Stillborns sure can be frustrating and hard to figure out. Sometimes it doesn’t matter how much attention a sow is getting she still has a stillborn or even multiple. There are some things that we do know based on an analysis of 49 farms from our database that makes up 120,000 sows and 536,000 farrowing over the last three years. Data shows that 80% of the stillborns come from 20% of the sows so if we can identity and focus on those 20% of the sows then we will be able to reduce stillborns. So how do we help identity those sows?
As sows age, it is likely for them to tire more easily during the farrowing process and sometimes even quit pushing completely prior to the delivery of all the pigs. Sows with larger litters are even a larger problem. Chart 1 shows that the older the sow the more stillborns she is going to have. As a sow ages, the frequency of needing assistance increases and the time between assisting show be shortened.
In the data we reviewed, gestation length clearly plays a role in the number of stillborns. Chart 2 shows that for all parities those that farrow early and late have more stillborns, with 3.9% of the farrowings occurring at day 113 or less while 5.4% occurred at 119-plus days. While we can do little to help sows get to 114 days we can induce to prevent sows farrowing after 119 days.
What is the effect of inducing on day 114 when a sow’s natural gestation length is 116 days? This will probably cause an increase in stillborns and a decrease in piglet viability. If you induce a majority of your sows, try a couple of weeks without to see what their natural gestation length is. As total born has increased over the years so has natural gestation length.
Identifying high-risk sows and providing extra assistance is another way to help reduce stillborns. Table 1 shows a sow record, and starting as a gilt she has continually had multiple stillborns each litter. One way to provide extra assistance is by marking her card so that it can be seen from anywhere in the room noting that she is high-risk. Another way is to pen high-risk sows together in one area of each farrowing room, so staff knows to pay extra attention to those girls. Early in the farrowing process it may take up to 30 minutes between piglet arrivals but later in the farrowing process it should be no more than 20 minutes. Checking sows at a regular interval is key to reducing stillborns. The staff should also have staggered breaks to make sure that someone is keeping the schedule. A third way to assist this sow is to induce her to increase the chance of her farrowing while someone is there during the day if in fact you don’t have extended hours.
Speaking of extended farrowing hours, it has previously been said that the breeding crew would never leave for the day if there were still animals to be bred but why is it the farrowing crew leaves before the sows and pigs that they are in charge of caring for still need attention. When do most sows start farrowing on your farm? In several farms that we have tracked, most sows that are not induced start farrowing between 11 a.m. and 2 p.m. If she doesn’t start farrowing until 2 p.m., then the chances are pretty good that she won’t be finished by the time the farrowing staff leaves for the day. Having a farrowing attendant for 12 to 15 hours per day will allow 80%-plus of the farrowings to be attended. How many pigs per shift does a person need to save to justify extending farrowing hours on your farm? That could be less than three.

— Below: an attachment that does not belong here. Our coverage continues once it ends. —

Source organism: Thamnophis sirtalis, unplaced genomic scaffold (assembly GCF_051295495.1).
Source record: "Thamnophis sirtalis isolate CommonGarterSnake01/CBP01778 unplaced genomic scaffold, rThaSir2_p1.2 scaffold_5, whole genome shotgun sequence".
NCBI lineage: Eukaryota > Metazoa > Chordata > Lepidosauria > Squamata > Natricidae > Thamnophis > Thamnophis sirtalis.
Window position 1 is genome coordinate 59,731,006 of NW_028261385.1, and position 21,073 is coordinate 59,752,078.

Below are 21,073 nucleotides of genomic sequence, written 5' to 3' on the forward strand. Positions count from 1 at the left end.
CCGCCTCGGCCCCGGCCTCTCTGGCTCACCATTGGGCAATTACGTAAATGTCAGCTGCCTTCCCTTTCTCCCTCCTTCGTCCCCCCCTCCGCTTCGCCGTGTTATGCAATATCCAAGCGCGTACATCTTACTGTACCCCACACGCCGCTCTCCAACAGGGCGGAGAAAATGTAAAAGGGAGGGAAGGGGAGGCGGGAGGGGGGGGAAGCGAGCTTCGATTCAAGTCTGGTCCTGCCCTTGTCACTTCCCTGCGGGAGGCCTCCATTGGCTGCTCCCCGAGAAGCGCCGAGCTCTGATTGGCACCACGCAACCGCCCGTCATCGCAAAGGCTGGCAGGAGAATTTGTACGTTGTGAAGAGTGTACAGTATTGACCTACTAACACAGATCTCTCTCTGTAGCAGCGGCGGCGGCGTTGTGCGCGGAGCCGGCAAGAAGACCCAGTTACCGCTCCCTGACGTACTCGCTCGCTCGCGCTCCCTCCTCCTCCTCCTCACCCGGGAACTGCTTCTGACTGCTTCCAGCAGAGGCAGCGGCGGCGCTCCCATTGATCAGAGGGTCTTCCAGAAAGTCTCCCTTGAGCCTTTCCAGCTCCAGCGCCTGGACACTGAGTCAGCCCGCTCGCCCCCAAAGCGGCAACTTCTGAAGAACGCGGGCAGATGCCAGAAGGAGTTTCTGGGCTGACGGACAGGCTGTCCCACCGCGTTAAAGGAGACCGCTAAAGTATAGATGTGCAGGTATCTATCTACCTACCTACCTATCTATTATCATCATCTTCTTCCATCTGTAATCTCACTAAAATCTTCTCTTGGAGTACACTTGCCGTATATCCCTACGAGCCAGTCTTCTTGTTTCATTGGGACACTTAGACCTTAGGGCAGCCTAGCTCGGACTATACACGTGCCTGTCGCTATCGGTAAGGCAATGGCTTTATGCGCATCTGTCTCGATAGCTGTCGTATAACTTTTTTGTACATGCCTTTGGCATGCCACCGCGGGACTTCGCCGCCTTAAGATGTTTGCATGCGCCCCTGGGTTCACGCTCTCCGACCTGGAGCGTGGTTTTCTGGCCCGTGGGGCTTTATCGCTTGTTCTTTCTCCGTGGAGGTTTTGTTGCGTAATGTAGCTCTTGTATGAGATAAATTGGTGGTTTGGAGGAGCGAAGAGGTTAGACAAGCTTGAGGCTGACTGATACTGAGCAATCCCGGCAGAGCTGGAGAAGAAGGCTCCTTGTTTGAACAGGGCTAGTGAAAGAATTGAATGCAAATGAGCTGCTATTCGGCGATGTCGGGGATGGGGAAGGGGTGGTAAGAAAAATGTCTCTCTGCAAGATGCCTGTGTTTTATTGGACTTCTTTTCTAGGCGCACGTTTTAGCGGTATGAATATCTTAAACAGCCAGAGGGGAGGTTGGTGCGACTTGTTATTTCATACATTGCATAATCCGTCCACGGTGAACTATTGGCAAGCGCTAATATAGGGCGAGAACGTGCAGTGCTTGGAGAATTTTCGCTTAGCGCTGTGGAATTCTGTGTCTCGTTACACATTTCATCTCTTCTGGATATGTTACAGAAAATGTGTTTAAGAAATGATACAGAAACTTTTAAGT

Having someone there from 3 p.m. to 11 p.m. with a very simple job description of getting the pigs out of the sow alive, drying them off, nipple training and making sure all pigs are getting colostrum will not only decrease the number of stillborns but also lower pre-weaning mortality. Chart 3 shows the number of farrowings per day on the same scale as stillborns per litter by day of the week. There are between 59,000 and 91,000 farrowings per day, showing that Thursday, Friday and Saturday are the biggest farrowing days equaling 50% of the farrowings those three days, leaving the other four days of the week having the other 50%. A total of 48.7% of the stillborns are occurring on those three days, so even when you are likely to have more staff focused assisting sows do you have enough? How many active labors can a staff member cover? We would suggest that number is between 12 and 15 depending on the genetics, number of pigs born, the size of pigs and the age of the herd.
While there isn’t a magic bullet, there is a common theme to reducing stillborns. It is trained people being in the farrowing rooms more than eight hours per day. Do you have enough trained people focused on reducing them?
Table 2 provides the 52-week rolling averages for 11 production numbers represented in the Swine Management Services Production Index. The numbers are separated by 90-100%, the 70-90%, the 50-70%, the 30-50%, and the 0-30% groups. We also included the 13-week, 26-week and 12-quarter averages. These numbers represent what we feel are the key production numbers to look at to evaluate the farm’s performance.
At SMS, our mission statement is to provide “Information solutions for the swine industry.” We feel with the creation of different SMS Benchmarking databases for all production areas we now have more detailed information to share with the swine industry.
If your farm would like to be part of the SMS Benchmarking databases, or if you have suggestions on production areas to write columns about, please email at firstname.lastname@example.org, email@example.com or firstname.lastname@example.org. We enjoy being a part of the National Hog Farmer Weekly Preview team. Previous Production Preview columns can be found at NationalHogFarmer.com.